However, it was also advantageous for Josephine because I could purchase double the fabric and she got to sew twice as much as I otherwise would’ve been able to buy, which meant she was due twice as much money when the time came to pay her. Ultimately, it was beneficial for both parties.
Meanwhile, as we moved through fall into winter, I continued at Dome. Here I was sitting up in the Dome Tower on the 30th floor, working on multi-million-dollar contracts, with the little Westbeach booth closed for the winter. Dome was a good job, but I stayed mindful of my goal to leave the company and be working for myself by age 30, with the longer-range goal of retiring by 40.
Suddenly, in a flash, I saw my future life if I stayed at Dome. I would become a VP, I would be married, move to the suburbs, have a couple of kids, retire at 60, become a serious cyclist, and then die. I said to myself, “Great, Chip, that’s one life, and there is no point in living it again. Let’s live a new life.” I believed in that moment that I had just gained 15,000 days of life.
My mother, having been a child of the Depression, was anxious. “When Chip went into business for himself, I was scared,” she says. “I mean, I was scared for him because I didn’t know where it would lead, but it taught him a lot of things. Going from the petroleum industry into the clothing business is a huge hurdle.”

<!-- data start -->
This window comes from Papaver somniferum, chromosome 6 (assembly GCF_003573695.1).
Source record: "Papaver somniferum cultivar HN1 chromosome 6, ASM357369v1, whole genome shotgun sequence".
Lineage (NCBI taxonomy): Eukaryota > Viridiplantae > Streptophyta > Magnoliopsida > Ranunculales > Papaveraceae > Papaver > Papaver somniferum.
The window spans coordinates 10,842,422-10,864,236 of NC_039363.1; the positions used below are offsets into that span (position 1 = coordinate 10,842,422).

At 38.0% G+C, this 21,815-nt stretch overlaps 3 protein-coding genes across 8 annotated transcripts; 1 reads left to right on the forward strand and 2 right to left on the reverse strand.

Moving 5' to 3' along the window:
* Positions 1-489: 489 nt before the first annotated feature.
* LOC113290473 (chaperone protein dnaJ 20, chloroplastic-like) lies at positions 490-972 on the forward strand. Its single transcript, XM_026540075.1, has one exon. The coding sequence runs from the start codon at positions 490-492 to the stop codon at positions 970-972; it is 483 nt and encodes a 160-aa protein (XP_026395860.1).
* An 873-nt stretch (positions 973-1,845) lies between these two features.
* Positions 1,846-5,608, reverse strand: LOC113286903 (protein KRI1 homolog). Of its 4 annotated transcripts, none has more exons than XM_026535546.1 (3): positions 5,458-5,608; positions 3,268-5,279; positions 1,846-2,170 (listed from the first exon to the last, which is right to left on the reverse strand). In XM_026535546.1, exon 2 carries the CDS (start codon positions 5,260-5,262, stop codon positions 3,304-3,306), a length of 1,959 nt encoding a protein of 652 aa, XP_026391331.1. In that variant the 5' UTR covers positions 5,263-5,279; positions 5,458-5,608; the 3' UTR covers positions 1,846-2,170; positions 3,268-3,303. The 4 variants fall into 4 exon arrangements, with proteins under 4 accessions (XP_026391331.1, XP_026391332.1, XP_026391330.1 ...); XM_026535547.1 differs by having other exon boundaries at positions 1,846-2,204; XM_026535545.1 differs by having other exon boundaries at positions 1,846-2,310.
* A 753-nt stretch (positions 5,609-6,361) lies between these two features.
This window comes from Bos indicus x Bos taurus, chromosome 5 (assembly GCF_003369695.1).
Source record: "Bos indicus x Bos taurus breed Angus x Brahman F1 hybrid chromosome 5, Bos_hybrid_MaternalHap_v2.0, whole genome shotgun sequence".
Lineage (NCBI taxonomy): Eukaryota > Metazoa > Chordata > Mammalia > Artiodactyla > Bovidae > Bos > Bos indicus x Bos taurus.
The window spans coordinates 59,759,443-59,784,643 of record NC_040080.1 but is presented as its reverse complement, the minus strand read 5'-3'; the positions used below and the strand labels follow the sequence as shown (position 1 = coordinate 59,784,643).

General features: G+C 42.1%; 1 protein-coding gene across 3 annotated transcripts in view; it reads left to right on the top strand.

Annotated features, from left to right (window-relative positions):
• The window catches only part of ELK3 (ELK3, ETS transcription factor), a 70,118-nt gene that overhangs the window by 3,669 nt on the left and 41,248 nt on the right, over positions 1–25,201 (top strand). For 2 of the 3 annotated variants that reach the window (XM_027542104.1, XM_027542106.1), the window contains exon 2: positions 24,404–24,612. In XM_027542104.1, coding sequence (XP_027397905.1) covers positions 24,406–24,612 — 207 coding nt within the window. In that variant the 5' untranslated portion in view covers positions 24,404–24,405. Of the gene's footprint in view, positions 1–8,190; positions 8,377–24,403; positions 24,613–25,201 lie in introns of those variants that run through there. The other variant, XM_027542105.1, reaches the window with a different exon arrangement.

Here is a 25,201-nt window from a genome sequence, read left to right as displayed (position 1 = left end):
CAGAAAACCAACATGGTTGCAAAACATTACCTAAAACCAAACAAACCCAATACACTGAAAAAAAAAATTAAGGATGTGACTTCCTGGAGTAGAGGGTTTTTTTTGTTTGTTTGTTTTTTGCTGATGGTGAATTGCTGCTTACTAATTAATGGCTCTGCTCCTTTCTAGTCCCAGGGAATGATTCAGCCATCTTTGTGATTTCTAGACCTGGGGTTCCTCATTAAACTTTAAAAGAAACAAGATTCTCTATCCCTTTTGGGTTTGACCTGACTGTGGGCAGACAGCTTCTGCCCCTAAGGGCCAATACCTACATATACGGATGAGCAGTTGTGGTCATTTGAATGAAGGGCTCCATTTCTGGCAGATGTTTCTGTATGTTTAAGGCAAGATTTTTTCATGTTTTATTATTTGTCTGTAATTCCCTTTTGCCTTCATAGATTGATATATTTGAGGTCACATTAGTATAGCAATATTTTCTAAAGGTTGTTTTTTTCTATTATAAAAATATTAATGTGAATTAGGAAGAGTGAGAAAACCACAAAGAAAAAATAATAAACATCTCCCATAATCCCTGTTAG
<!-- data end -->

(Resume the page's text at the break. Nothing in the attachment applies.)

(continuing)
My dad puts it more bluntly: “I think Chip was kind of bored at Dome. I think he knew it wasn’t the direction he wanted to go.”
With Westbeach, I was always learning and challenged because I was encountering a brand-new situation every day of my life. I never knew what would happen next or what I would learn. Whereas, when you’re in business for someone else – in my case, Dome – there is always that fixed progression through the ranks, through the years, until you reach a prescribed end.
Dome Petroleum ended up as the largest bankruptcy in Canadian history. It was a company built on a deck of cards. I was a fortunate beneficiary as I spent two-and-a-half years with Dome when the company was in exponential growth and two-and-a-half years when the company was in bankruptcy, working under bank protection.